When utopia solidifies, reality has a way of changing directions, and the world once again looks with benevolent eyes on alternative societies. Seen from above, Kaplankaya appears to have been made in the image of the legend of El Dorado — a secret, almost sacred place that’s exclusive to the point of near-inaccessibility. That said, when you disembark at one of the development’s seven beaches, the sense of belonging is all but instantaneous, even for those whose wallet isn’t nearly fat enough to buy a villa for sale in Kaplankaya heaven. The place’s creator— and guardian, mentor and public face — sets the tone for the place by dictating its down-to-earth values and making sure it remains a place rich in everything that money cannot buy.
Born in the Turkish capital, Ankara, to diplomat parents, Burak Öymen, was raised between Cyprus, Madrid and Copenhagen. He studied international business at the University of Philadelphia and lives between Monaco and Prague with his wife, the Czech former model Tereza Maxová. (Pictured on the legendary 1997 cover of Condé Nast Traveller, in which she appears sharing a pool with an elephant, Tereza also heads an eponymous foundation dedicated to helping some 24,000 abandoned children in the Czech Republic.) The couple have three children, ages 19, 11 and 8. A real estate developer who transformed the skylines of several of the so-called “CIS cities,” including Baku, Tbilisi, Astana and Kiev, Öymen selected the heart of the Turkish Riviera to build a refuge, the scale and spirit of which would go completely against everything he built before. “In the whole world, there aren’t even 20 projects like this one — which makes me believe in its force and its singularity,” he said. “The idea was to create a small, responsibly planned and environmentally sustainable city that will come into maturity in some 20 years. More than a real estate project, it’s a lifestyle.”
The project, located just a few kilometres from such historic sites as the Apollo Temple and the ruins of Efesus, transformed a patch of rocky land jutting into the sea into a complex made up of 156 villas; with a future marina — slated for 2020 — by celebrated architect Norman Foster; a Six Senses hotel; three restaurants, including one Italian and one Turkish place, (both of which which, don’t panic, boast plentiful raw and vegan options); and a beach club administered by K-Studio, which is behind Scorpios, one of the trendiest bars on Mykonos. (With prices ranging from EUR 690,000-1.3 million, half of the project’s villas have already been snapped up.) “I hope that 50 or 100 years from now, people will look at what we built here and see it’s timeless,” Öymen said.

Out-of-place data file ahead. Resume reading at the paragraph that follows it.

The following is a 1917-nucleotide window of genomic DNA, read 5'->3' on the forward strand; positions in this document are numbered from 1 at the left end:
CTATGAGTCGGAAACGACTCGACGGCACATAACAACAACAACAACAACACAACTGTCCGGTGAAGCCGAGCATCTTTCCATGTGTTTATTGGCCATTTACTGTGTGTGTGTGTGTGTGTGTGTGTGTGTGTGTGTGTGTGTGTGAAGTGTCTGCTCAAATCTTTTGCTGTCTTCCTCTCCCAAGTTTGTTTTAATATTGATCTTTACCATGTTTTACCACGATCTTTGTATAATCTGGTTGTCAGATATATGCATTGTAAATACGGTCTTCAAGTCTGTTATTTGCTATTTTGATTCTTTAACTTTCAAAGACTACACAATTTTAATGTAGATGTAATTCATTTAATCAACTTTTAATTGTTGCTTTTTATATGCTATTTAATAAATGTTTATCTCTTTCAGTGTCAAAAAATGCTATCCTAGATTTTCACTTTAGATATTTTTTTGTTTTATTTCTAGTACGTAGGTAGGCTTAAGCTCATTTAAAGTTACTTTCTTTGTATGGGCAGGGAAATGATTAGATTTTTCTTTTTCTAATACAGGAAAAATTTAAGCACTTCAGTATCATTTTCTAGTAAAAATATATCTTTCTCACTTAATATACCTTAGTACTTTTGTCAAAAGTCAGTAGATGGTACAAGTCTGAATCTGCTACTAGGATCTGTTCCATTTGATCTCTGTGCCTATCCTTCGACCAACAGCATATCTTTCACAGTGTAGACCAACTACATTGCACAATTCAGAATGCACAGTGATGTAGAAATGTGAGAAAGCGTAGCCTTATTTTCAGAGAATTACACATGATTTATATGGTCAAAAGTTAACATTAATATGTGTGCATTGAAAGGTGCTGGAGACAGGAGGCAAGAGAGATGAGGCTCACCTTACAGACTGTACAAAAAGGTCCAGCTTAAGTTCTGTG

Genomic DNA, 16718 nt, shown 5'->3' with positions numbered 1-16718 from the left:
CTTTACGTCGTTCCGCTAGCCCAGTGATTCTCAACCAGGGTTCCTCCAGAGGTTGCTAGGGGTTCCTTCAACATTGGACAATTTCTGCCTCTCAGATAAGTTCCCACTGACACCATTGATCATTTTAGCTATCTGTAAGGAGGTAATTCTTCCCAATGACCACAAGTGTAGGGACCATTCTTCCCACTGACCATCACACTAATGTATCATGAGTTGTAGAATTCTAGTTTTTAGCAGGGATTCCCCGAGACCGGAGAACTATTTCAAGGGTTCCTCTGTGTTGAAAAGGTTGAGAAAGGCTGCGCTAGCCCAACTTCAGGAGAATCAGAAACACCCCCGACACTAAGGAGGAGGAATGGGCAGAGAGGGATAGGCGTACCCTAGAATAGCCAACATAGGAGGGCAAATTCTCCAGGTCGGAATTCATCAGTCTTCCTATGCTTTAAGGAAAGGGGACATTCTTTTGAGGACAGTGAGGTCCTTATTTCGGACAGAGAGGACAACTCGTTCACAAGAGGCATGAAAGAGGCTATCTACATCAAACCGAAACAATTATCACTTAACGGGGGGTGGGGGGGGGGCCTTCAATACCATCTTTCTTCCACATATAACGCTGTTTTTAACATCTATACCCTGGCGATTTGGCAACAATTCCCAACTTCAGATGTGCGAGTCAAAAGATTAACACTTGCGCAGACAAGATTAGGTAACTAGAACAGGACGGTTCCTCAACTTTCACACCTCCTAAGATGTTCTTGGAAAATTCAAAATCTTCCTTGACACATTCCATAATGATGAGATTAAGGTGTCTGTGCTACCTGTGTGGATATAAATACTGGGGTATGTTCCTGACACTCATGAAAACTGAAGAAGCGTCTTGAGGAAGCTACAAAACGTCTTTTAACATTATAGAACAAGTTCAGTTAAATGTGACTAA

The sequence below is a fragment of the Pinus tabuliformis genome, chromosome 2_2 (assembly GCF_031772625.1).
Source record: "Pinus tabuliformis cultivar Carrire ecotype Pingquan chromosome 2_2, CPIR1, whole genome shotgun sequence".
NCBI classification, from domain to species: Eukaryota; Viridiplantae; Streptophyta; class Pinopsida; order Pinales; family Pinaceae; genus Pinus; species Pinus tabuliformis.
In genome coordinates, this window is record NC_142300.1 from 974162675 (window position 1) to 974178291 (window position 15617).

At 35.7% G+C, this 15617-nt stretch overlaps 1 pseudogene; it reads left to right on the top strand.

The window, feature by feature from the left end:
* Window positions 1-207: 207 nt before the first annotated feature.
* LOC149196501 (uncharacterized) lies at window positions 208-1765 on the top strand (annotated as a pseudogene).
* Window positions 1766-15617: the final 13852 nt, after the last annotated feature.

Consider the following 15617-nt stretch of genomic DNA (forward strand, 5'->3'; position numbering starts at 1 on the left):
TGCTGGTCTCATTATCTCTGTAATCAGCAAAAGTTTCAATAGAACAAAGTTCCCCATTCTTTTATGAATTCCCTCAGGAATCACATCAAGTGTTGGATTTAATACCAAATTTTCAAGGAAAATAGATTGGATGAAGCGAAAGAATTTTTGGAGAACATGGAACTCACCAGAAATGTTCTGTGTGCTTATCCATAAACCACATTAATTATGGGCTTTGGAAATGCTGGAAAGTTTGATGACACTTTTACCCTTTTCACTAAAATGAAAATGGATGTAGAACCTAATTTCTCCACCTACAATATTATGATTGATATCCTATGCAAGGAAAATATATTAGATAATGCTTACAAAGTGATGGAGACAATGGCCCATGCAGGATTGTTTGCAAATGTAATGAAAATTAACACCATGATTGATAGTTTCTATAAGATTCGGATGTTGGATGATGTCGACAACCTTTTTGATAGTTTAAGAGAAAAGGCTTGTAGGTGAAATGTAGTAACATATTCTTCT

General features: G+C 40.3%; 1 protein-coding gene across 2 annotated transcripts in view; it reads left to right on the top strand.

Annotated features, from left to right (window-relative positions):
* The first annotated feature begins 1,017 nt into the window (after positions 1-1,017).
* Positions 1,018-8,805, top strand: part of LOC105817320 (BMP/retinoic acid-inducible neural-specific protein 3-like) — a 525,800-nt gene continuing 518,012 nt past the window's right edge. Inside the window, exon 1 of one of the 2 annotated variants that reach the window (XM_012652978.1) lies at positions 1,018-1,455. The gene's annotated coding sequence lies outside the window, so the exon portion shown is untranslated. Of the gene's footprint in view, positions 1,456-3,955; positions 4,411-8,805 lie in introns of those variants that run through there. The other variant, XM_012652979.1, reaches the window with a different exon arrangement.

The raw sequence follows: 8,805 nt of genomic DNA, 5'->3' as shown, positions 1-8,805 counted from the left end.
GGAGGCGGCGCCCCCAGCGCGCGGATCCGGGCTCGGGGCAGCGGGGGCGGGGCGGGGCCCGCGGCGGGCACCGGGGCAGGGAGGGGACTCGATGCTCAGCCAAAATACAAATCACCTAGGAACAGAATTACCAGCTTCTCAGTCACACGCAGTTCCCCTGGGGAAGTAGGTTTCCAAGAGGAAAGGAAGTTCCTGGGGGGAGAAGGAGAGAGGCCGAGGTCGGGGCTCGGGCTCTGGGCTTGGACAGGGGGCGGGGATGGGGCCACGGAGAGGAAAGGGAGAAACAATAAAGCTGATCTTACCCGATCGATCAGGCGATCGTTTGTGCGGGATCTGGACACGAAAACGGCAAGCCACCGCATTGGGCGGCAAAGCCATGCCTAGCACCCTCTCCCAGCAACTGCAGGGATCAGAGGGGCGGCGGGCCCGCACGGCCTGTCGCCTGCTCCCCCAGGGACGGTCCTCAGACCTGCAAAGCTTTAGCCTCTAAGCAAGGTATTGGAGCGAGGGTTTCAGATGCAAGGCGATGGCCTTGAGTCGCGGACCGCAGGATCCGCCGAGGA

His objective was to forge a community that would carry the torch for the best aspects of hippy culture. And, judging by Kaplankaya’s crowd of 40-something global nomads who lead their startups from beachfront bungalow, unwinding with a pre-dinner session in the hammam, he’s reached his goal. “Everyone shares the same mentality — we all regard experiences as the most priceless patrimony — no matter what you do or what you have,” Öymen said, adding, “of course, in order to have all this, you necessarily have to have reached a certain level of financial stability. I’m not naïve.” He welcomes to his private kingdom those who share the values of co-living and discretion: Thanks to the tone set by Öymen and his wife, the vibe is decidedly low key. “We measure success by happiness and inner peace — which are feelings that arise when we protect a place in such a way that our affective memory is activated every time we’re there — wherever that place happens to be,” he said. “The challenge is for us to project this same spirit into the future so that once our children are adults they’ll find the same values here as when they were kids.”
At age 45, the real estate magnate is a prime example of a new generation of global elite that’s abandoned time-honoured spending habits aimed at showing off all they’d acquired and instead set off to find a place — not to call their own, but rather to share the best that life has to offer. “Clearly, there’s a business angle to all this — it is a multibillion dollar project, after all — but financial concerns are not the driving force. We’re not thinking like a traditional investor for whom recouping the fastest return is primordial,” he said. “It might take 30 or 50 years to reach the black, but that’s not our goal. We want travellers, explorers, and interesting and interested people to make their mark here, just as the Greeks, Romans and Ottomans have for the past 2,000 years.” That attitude has sparked countless improbable friendships among people who, if they hadn’t found Kaplankaya may have remained holed up in their palaces and mansions. The eternal quest for a dream world appears to have come to an end — or perhaps it’s just the dawn of a new era.